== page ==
Updated: Feb 10
As you know, I continue to gather information that shows the benefits of aquatic stroke therapy. That is, as a stroke patient is recovering, it's using the water as a means of physical therapy and healing. While anyone knows who has ever floated in the water, eyes closed, immersed in the supporting liquid, water is life. So it only makes sense that restoring life to a stroke patient can be supported in the water.
Today, I am happy to report on a study by two scientists who did significant research to look into whether there is scientific proof that aquatic therapy is beneficial for stroke patients. Not to keep you in suspense, but I can happily report the answer is "yes".
In their study, the authors noted that the dynamic of buoyancy of water was key. Using the force of the water allows patients to perform movement they could not do on land. The water further relieves the person's body weight, allowing them to exercise more actively. At the same time, the fluidity of the water continuously activates muscles to stabilize the patient.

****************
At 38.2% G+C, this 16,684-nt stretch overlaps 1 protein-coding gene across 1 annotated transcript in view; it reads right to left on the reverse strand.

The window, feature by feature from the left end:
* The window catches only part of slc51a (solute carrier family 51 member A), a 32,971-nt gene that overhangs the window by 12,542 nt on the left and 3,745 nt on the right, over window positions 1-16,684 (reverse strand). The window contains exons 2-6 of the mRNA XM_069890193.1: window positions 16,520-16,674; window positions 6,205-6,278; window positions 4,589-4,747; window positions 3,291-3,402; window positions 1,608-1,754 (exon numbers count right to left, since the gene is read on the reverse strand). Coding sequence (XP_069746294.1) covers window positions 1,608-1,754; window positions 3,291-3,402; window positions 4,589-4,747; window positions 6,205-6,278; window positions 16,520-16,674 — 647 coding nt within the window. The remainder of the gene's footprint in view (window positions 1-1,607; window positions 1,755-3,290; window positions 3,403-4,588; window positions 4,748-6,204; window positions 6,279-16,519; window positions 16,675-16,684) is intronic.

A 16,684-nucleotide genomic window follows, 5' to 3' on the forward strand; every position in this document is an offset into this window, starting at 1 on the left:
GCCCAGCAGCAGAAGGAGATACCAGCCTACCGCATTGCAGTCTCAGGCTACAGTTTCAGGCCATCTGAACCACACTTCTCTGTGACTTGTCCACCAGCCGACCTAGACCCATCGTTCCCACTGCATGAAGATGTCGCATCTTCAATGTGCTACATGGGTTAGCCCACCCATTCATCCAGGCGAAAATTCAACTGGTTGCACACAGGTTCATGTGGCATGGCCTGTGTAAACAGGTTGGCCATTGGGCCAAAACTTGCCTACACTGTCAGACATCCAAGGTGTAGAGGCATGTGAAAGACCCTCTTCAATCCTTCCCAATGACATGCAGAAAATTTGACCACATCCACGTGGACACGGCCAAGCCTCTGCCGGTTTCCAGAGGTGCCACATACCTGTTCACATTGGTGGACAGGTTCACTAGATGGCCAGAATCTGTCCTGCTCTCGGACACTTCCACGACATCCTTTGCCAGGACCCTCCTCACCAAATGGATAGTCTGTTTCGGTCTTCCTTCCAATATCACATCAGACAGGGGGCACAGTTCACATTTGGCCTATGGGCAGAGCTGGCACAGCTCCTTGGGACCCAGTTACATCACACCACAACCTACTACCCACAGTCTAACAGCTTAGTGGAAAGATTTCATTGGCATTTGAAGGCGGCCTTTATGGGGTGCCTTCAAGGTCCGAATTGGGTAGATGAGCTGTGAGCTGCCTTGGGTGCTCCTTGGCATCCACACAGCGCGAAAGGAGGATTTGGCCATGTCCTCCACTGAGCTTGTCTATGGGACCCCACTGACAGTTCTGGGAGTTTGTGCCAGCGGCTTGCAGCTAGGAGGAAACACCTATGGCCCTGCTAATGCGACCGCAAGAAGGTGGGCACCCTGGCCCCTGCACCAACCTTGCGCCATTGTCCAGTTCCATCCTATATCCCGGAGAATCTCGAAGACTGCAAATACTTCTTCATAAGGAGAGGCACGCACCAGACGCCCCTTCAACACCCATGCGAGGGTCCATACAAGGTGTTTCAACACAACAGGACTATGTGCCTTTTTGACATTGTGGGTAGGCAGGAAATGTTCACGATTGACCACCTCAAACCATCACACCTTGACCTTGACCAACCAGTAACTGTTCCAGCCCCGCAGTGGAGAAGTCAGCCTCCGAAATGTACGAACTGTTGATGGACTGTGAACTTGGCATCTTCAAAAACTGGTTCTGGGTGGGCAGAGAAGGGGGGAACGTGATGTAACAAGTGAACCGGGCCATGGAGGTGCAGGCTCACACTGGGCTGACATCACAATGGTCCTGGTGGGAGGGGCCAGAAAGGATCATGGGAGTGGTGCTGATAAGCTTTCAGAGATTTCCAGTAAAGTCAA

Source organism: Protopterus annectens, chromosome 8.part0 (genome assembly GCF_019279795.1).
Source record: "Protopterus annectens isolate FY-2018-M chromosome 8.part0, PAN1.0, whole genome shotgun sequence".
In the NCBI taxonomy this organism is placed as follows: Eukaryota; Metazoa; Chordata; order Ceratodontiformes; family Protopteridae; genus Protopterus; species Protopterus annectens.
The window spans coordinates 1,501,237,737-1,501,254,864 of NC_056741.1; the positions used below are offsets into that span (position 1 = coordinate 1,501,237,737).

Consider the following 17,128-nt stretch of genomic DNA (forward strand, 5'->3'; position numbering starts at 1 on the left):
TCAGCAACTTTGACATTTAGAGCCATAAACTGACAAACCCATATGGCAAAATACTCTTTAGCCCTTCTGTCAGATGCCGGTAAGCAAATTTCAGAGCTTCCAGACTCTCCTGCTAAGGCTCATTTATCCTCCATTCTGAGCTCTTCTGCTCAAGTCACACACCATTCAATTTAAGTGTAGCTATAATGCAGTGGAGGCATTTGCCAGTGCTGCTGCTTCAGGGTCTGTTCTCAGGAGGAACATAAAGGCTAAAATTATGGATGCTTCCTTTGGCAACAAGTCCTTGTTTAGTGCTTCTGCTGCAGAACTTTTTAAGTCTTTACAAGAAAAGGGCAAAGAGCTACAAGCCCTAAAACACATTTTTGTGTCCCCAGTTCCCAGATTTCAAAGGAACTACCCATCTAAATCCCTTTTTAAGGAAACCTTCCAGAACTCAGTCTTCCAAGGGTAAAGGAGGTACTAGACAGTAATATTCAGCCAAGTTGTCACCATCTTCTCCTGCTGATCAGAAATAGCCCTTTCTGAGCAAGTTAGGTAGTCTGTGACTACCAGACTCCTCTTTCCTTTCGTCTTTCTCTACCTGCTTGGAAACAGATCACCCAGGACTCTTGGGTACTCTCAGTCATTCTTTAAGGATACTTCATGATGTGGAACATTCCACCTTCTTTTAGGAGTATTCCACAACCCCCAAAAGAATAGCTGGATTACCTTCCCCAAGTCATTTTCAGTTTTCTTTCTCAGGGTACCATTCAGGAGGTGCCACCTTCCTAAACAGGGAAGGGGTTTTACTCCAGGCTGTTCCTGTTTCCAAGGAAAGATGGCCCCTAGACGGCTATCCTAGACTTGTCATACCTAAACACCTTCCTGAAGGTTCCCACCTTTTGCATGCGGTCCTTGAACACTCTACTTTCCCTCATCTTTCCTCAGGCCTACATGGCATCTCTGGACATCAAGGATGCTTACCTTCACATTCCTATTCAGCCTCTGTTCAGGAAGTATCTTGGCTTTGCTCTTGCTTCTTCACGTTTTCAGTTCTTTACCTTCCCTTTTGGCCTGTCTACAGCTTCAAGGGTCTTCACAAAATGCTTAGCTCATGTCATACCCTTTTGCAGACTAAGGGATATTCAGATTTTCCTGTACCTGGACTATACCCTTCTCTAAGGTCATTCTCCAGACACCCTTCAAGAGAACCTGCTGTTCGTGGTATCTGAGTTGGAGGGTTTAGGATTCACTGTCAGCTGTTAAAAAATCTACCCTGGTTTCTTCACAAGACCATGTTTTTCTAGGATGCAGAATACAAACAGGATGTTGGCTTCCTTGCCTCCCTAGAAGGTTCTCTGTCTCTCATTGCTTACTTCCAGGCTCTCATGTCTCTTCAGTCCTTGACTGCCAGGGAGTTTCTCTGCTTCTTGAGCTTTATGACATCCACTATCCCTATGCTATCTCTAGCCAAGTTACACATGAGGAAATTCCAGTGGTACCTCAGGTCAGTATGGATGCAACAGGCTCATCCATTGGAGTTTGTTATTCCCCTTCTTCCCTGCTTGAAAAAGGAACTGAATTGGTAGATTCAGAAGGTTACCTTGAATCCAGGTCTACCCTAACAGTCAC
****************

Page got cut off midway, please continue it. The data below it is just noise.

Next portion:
Here was my favorite line of the study. "The biological effects of water immersion involve essentially all the homeostatic systems of the human body." I mean, it's fancy and all but I probably would have just written "I feel one with the water"!
The authors conclusion was music to my ears. They happily concluded that they had found "definite evidence regarding the efficacy of aquatic therapy for individuals affected by strokes". Of course, we already knew that.